Responding to situations involving strong views and big emotions

This page provides guidance on how to respond to emotionally heightened situations and in situations where you feel unsafe.

Level of compliance Main audience Other


  • All Early Learning Services
  • Principals and Tumuaki
  • Teachers and Kaiako
  • Boards

Purpose of this guidance

This guidance was created when Government requirements during the COVID-19 response resulted in strong reactions from some people.

There were polarising beliefs and opinions about Government public health orders which were influenced by social media platforms, where misinformation and "fake news" was sometimes confused with fact. In some situations, these strong beliefs and opinions also influenced behaviours.

There may be times when an individual and/or group's reactions to are emotionally heightened and may impact on others.

You can use this guidance to help you respond to emotionally heightened situations and in situations where you feel unsafe.

Review your emergency plan

  • Review your safety and communication practices in your emergency plan.
  • Take a team approach and provide guidance to teachers and other school staff members on how to respond and report concerns (for example, document the date/time and what was said or seemingly implied – even if veiled).
  • Decide as a team if you are concerned and collaborate with police to discuss any concerns.

Keep a calm presence

Your tone of voice and how you stand will show that you are calm, willing to listen and not a threat.

  • Relax your shoulders and breath slowly to stay calm.
  • When you speak, use a calm, quiet voice. Speak slowly and repeat your message.
  • Stand slightly side-on instead of facing front-on.
  • Keep an appropriate distance to make sure the person doesn’t feel trapped and so you can move away if necessary.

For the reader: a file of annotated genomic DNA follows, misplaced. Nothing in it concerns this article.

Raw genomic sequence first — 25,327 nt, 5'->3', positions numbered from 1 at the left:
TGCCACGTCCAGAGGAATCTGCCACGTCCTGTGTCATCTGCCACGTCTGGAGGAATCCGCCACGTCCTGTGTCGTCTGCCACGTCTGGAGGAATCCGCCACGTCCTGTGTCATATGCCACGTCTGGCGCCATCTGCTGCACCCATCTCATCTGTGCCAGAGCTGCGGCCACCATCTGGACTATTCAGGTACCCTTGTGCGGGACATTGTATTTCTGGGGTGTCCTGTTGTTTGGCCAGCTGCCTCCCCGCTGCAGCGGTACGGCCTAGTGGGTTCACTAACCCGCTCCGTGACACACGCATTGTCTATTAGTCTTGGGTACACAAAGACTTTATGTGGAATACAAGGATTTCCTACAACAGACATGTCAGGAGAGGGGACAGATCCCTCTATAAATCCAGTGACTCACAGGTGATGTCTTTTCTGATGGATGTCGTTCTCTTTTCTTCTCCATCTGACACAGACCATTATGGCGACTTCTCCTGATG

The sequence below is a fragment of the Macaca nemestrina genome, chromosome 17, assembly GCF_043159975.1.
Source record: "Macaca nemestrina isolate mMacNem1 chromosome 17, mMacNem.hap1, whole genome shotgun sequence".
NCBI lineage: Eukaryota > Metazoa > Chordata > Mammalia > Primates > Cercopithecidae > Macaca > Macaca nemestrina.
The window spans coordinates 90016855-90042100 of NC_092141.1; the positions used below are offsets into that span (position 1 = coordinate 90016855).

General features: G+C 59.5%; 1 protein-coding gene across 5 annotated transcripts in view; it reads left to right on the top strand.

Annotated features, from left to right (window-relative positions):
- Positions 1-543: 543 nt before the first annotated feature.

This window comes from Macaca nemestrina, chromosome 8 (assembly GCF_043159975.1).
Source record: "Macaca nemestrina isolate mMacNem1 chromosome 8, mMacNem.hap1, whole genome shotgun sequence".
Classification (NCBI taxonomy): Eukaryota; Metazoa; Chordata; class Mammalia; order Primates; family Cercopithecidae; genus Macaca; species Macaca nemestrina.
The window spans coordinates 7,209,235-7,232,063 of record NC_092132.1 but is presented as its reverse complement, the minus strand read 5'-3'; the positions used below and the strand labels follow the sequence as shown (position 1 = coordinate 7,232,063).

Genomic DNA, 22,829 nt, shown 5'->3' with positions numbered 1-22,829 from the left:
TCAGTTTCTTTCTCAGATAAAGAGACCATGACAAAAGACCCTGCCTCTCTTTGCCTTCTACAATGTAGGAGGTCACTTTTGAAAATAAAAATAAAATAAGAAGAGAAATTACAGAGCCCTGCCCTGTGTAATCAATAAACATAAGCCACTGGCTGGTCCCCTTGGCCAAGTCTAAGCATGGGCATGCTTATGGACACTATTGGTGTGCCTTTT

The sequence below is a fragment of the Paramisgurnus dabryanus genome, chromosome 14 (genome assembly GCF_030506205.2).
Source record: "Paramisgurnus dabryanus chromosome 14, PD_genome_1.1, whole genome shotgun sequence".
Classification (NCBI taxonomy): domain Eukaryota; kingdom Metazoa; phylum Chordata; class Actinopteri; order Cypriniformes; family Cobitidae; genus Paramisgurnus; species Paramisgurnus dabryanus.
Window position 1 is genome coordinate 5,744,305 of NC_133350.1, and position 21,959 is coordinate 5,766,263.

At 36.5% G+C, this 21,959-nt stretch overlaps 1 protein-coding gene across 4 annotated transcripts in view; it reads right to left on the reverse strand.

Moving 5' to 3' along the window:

• Limit eye contact. Direct eye contact can be challenging and intimidating, instead look down and briefly to appear supportive.

Keep communication clear and purposeful

In emotionally heightened situations, people often seek to be heard and understood.

You can achieve this by:

  • being clear, concise and specific in how you communicate
  • nodding your head at appropriate times and repeating phrases you hear to show you are listening
  • allowing the person to communicate their position without interruption
  • identifying and naming any emotions. For example: "It seems/sounds/looks like you’re feeling very frustrated about …"
  • providing wait time to give them time to process and think
  • listening openly and actively, even when the person’s views and beliefs may be different from your own.


  • making challenges or threats to the person
  • trying to convince them to change their beliefs and philosophies
  • quoting statements from other people.

Use collaborative problem-solving

While a person’s beliefs or perceptions may be different from your own, a situation involving heightened emotional responses is not the time to try and change things.

Instead of viewing the beliefs as being in conflict with your own, consider the values that may sit behind the beliefs and what you both have in common. This can help you move out of a conflict situation.

  • Identify what is important to you both (what your common values are). 
  • State what the values are. For example, "I think we might both value some of the same things (for example, the importance of belonging or freedom of speech or choice). Even though I have a slightly different way of looking at this, can we use what we have in common to find a way forward?"
  • Ask for any ideas or solutions they have to the difficulties expressed and any next steps they might take or that you might be able to take.

Take time to reflect

Situations involving strong emotional responses can be stressful. Afterwards it can help to seek out others to inform, provide support and reflect upon what happened.

Prioritise safety

If someone is very angry or threats are made and you feel unsafe, don’t react or argue.

  • Phone the NZ Police 111 or call out for someone else to phone 111
  • Help move ākonga | students away to a safe place.
  • Leave and warn others to leave the area.

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